Gov. Deval Patrick, Mayor Tom Menino, and a host of other elected officials gathered in the Charlestown Thursday for the ceremonial groundbreaking of the new Spaulding Rehabilitation Hospital.
The eight-story facility, which will be located on First Avenue in the Charlestown Navy Yard, is set to open in December 2012.
“The ground’s kind of broken out there already,” Spaulding president David Storto told the crowd during scheduled remarks after the groundbreaking ceremony, noting the giant hole that marks the hospital's future location.
The facility will replace the hospital's current main campus on Nashua Street in Boston. Spaulding also has locations in Braintree, Cambridge, Lexington and Framingham.
The $220 million construction project will create 300 union jobs for people in the state, Storto said.
Congressman Michael Capuano and state Rep. Eugene O'Flaherty joined Patrick and Menio, as well as city councillors, union leaders, other officials, Spaulding board members, employees, and patients, at a ceremony on the lawn of the Harborview Residential Building.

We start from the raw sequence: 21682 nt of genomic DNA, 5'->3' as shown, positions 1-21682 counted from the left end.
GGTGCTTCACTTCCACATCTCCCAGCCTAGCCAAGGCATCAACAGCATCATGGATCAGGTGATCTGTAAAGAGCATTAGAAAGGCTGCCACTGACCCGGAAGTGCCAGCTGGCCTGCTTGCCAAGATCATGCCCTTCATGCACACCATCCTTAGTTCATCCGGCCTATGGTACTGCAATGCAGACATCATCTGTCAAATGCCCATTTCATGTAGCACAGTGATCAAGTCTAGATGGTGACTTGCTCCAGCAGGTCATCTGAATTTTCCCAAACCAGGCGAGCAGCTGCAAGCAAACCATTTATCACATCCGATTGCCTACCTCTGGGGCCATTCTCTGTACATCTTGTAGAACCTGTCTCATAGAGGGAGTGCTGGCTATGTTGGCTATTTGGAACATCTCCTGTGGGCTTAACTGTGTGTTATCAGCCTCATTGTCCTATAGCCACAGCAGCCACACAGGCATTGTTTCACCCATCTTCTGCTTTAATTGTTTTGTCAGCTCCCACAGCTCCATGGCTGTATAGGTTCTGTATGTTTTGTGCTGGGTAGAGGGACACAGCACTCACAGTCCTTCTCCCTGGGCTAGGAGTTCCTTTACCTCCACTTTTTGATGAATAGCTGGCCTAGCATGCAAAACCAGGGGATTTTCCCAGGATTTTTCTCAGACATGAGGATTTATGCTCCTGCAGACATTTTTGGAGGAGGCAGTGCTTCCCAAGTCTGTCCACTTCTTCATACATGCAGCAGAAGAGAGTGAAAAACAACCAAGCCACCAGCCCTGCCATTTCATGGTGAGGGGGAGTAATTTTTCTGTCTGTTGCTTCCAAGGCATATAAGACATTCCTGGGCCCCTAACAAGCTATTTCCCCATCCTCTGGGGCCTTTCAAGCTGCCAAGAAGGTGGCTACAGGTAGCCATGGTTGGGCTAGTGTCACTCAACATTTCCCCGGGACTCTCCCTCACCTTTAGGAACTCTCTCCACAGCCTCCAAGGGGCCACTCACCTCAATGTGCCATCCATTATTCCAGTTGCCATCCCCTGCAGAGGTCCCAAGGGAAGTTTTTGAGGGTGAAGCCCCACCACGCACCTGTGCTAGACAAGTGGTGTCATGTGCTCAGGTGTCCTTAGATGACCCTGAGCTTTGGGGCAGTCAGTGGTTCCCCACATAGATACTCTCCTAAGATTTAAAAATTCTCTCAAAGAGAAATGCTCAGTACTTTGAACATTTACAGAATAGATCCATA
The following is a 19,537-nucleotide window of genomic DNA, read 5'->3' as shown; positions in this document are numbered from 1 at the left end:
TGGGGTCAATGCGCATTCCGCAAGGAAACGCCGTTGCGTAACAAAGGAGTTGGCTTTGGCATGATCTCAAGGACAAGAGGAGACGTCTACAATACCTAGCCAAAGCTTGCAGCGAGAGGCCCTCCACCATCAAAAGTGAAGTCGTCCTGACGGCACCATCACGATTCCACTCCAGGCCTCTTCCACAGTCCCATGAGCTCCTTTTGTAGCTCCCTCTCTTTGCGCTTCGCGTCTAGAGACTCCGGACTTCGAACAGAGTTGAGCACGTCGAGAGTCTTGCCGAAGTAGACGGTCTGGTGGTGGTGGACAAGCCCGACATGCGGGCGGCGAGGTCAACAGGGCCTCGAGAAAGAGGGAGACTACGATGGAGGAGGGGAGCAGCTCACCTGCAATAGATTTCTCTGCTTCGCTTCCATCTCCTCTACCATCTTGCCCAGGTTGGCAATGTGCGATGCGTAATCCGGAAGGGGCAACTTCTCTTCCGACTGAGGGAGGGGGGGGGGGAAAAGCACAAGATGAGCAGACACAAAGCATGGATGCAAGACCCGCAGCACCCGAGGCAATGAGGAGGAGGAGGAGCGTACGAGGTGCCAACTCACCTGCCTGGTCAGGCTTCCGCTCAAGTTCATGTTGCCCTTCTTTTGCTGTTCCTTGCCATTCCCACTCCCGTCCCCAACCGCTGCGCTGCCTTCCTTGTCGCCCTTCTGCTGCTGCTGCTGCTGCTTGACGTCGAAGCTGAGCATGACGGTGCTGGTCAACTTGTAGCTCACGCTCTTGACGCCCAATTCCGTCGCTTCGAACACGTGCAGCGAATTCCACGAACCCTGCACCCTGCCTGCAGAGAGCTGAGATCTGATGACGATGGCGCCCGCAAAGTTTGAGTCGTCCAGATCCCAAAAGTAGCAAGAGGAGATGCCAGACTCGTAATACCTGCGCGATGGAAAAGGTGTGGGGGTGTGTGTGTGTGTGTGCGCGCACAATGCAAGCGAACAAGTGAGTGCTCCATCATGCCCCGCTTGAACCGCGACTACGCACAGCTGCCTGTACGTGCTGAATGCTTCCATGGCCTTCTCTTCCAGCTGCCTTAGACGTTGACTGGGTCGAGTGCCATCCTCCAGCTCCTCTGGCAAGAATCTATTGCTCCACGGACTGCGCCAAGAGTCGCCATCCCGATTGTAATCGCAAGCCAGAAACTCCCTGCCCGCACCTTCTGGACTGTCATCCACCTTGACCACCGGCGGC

Menino recalled that he spent time at the hospital in November and December 2009, following a knee injury. “I’m so happy to be here because I know the kind of work that goes on at Spaulding,” he said, joking about the small size of the rooms.
“I want to welcome all of you to the great neighborhood of Charlestown,” O’Flaherty, a Democrat from Charlestown, said during his remarks.
Like Menino, O’Flaherty recalled a personal connection to the hospital. “In the final days of my dad’s life, he’d been in and out of Spaulding,” he recalled, thanking the staff for what they did for him personally and for his district.
“All I can say is wow…it really is so exciting,” said Helen Spaulding, an honorary member of the Spaulding Board of Trustees. Her husband, Josiah Spaulding, founded the hospital in 1970.
Spaulding recalled that back in 1980, when she was affiliated with the New England Aquarium, there was discussion about moving the aquarium to the parcel of land that is the hospital's future home.
The move didn’t happen, and now the hospital will have the spot overlooking the harbor and the Mystic River Bridge. “Thank goodness,” Spaulding said.